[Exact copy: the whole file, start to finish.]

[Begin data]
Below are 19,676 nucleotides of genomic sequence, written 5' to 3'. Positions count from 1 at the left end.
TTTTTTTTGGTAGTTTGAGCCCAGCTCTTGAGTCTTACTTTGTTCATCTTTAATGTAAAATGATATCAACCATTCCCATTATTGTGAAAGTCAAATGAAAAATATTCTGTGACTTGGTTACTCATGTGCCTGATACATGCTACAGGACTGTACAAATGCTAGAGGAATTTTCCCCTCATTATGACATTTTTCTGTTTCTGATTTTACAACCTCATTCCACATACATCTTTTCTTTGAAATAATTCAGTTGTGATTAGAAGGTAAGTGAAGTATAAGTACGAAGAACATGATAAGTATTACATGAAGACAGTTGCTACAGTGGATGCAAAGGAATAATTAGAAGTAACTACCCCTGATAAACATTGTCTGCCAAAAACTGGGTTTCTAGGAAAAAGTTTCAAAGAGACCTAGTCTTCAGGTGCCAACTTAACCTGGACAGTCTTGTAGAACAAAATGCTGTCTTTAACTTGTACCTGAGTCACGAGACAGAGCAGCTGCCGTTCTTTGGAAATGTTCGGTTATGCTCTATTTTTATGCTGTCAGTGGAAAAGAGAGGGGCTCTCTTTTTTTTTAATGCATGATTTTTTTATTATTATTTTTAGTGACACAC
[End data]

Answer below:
Below are 19,676 nucleotides of genomic sequence, written 5' to 3'. Positions count from 1 at the left end.
TTTTTTTTGGTAGTTTGAGCCCAGCTCTTGAGTCTTACTTTGTTCATCTTTAATGTAAAATGATATCAACCATTCCCATTATTGTGAAAGTCAAATGAAAAATATTCTGTGACTTGGTTACTCATGTGCCTGATACATGCTACAGGACTGTACAAATGCTAGAGGAATTTTCCCCTCATTATGACATTTTTCTGTTTCTGATTTTACAACCTCATTCCACATACATCTTTTCTTTGAAATAATTCAGTTGTGATTAGAAGGTAAGTGAAGTATAAGTACGAAGAACATGATAAGTATTACATGAAGACAGTTGCTACAGTGGATGCAAAGGAATAATTAGAAGTAACTACCCCTGATAAACATTGTCTGCCAAAAACTGGGTTTCTAGGAAAAAGTTTCAAAGAGACCTAGTCTTCAGGTGCCAACTTAACCTGGACAGTCTTGTAGAACAAAATGCTGTCTTTAACTTGTACCTGAGTCACGAGACAGAGCAGCTGCCGTTCTTTGGAAATGTTCGGTTATGCTCTATTTTTATGCTGTCAGTGGAAAAGAGAGGGGCTCTCTTTTTTTTTAATGCATGATTTTTTTATTATTATTTTTAGTGACACAC